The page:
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Everyone has endured the endless traffic light, the queue that goes nowhere, the elevator music piped through the phone line. But what of those periods in your life when everything seems on hold? When you can't do the next thing in your professional or personal life because you can't get to it?
Waiting—be it for health, a life partner, a child, a job—can be an agony. The persistently unrealized goal feels like an endless road. And hope's constant deferment can be exhausting. A firm answer against the thing you're hoping for—"no"—might be easier than this constant lack of closure. It might be easier to give it up.
But what if waiting means to be something else? Waiting doesn't have to mean idleness. Our prolonged state of need might teach us to look beyond the desired goal to something infinitely better. We find lessons on this throughout the Bible and, if we are paying attention, in our own lives.
Rather than fostering frustration, periods of waiting might have great truths to tell us. It might show us that hope is worthwhile. Waiting might even be a gift in and of itself.
Read an Excerpt
The first lesson of waiting is that we are on the outside. Like the boy on the sideline; like the not-engaged friend who pins wedding gowns on Pinterest; like me squinting for lines that fail to emerge on the pregnancy test; none of us--whether or not we are actively waiting-- is where we want to be. This might not seem true, of course. This actually might seem patently untrue. You might be happily ensconced in a loving family, a marriage, a tight-knit circle of friends. You might belong to a country club or a sorority, a church, a civic group.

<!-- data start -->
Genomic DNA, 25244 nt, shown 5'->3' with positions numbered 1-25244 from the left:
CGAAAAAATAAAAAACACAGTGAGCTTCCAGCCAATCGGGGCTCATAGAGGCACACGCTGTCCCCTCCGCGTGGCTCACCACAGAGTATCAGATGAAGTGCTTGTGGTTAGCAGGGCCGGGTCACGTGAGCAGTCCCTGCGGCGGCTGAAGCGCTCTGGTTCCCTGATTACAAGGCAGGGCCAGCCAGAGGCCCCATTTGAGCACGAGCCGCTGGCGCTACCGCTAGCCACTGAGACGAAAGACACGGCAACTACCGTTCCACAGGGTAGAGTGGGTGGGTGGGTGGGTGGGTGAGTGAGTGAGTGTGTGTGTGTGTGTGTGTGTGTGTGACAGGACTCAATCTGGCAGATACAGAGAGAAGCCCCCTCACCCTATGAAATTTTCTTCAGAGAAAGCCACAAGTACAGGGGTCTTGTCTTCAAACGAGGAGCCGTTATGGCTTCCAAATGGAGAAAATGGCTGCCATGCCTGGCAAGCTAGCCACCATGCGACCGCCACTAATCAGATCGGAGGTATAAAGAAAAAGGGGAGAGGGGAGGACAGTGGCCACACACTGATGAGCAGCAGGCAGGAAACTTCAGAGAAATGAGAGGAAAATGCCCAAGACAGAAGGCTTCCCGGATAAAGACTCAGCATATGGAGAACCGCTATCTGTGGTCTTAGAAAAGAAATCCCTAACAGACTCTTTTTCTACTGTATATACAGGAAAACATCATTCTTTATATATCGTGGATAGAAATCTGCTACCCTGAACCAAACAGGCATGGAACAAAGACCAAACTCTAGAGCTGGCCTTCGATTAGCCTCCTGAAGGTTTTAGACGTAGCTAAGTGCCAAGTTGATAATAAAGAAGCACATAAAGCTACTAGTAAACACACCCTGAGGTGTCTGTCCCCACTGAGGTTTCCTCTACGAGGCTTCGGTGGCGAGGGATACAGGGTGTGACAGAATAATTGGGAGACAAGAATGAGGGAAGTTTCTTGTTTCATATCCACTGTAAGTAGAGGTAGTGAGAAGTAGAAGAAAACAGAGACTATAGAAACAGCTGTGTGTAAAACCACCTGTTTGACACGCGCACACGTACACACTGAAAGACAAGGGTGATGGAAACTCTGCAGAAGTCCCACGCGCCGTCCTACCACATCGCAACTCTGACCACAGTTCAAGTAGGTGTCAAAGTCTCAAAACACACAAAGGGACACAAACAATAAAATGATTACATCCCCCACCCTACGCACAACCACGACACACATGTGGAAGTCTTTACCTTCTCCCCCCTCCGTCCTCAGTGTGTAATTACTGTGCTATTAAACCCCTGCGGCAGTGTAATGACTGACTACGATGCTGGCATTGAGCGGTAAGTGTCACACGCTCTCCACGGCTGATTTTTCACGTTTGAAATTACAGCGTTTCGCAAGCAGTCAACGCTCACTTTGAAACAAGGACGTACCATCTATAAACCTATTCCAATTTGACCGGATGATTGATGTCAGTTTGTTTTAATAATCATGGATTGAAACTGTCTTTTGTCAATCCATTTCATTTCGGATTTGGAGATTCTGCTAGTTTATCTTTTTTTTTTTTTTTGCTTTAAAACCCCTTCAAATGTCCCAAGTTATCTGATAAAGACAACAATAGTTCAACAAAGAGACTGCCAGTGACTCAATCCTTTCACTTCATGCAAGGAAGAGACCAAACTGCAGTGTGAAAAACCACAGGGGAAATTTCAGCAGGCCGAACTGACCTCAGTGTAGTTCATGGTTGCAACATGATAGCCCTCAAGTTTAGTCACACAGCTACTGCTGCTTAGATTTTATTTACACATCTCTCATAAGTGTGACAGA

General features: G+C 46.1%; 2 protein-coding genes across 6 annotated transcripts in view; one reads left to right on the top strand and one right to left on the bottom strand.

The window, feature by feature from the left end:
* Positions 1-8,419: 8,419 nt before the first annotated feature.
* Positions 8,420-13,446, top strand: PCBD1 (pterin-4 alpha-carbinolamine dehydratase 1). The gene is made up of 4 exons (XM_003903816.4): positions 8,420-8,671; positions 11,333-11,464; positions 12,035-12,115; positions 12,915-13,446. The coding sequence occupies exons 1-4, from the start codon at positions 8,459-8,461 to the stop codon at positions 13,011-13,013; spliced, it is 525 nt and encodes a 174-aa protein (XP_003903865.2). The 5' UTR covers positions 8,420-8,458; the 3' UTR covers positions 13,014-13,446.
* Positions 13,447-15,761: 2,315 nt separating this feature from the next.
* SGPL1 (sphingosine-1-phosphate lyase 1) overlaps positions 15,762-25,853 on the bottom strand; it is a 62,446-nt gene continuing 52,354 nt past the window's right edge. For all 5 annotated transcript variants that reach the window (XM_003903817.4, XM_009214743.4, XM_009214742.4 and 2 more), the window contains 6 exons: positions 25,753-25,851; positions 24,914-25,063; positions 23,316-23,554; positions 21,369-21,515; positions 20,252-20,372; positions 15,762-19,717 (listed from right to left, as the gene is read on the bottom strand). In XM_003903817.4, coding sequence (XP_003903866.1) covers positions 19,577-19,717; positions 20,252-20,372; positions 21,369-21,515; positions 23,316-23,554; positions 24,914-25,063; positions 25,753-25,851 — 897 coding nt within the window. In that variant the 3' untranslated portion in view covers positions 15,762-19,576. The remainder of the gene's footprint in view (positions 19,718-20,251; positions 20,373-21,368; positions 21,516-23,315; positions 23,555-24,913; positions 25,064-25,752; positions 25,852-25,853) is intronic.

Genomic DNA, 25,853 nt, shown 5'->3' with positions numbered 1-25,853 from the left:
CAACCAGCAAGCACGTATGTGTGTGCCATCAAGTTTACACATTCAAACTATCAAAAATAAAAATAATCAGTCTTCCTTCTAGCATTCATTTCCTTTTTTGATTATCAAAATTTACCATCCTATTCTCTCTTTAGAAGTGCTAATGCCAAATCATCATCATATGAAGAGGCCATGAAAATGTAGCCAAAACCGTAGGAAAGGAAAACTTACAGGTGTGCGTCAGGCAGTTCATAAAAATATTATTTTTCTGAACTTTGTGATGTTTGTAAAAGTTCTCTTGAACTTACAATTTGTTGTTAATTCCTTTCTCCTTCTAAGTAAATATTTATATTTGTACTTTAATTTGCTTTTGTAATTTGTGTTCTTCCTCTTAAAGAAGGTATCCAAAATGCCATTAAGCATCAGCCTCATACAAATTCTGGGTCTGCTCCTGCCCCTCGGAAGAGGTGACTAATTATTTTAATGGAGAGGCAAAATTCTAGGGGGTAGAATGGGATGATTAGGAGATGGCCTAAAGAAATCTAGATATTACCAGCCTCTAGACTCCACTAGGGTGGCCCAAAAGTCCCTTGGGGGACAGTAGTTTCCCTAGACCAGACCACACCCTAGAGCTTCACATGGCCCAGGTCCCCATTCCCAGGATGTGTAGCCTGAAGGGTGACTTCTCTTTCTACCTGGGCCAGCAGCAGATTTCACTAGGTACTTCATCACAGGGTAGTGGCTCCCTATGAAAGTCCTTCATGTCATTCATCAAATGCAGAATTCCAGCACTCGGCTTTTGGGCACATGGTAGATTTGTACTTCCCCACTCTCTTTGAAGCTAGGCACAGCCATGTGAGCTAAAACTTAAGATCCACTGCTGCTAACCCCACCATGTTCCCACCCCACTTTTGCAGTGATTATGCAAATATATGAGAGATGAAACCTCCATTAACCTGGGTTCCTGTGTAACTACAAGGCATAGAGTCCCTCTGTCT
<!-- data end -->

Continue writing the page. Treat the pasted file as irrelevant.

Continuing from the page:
But, like that of all who wait, the human condition is actually a condition of being on the outside, an unhappy state that writers and poets have noticed since time out of mind. It's true of all of us, but we manage to obscure it from ourselves with all manner of distraction: accumulated wealth and possessions, meaningful or frivolous activity, even what is truly good and beautiful.
The problem is that you can't contend with something if you simultaneously ignore it. And the fact of our exile--the fundamental state of all human existence--is not going away.
Waiting can teach us this.
About the Author:
Before dedicating herself to writing full time, Rebecca worked with Trinity School of Durham and Chapel Hill to develop the curriculum for their humanities department; she also worked as an English teacher at public and private middle and high schools in Durham and Pittsburgh. Rebecca's debut novel Healing Maddie Brees was published in 2016 to literary acclaim. Her beautifully crafted personal essays on her blog "Small Hours" have earned her a strong audience of readers who enjoy her explorations of themes relating to family, marriage, faith, writing, language, literature, and film.
"Rebecca Brewster Stevenson's writing is consistently powerful, complex, honest, and hopeful" (Andy Crouch, author, Culture Making and The Tech-Wise Family). Rebecca's writing has also been called "exquisite" (Stephen Chbosky), "thought-provoking" (Barbara Claypole White), and "gorgeous" (Kirkus Reviews).
Light Messages: https://www.lightmessages.com/rebecca-brewster-stevenson
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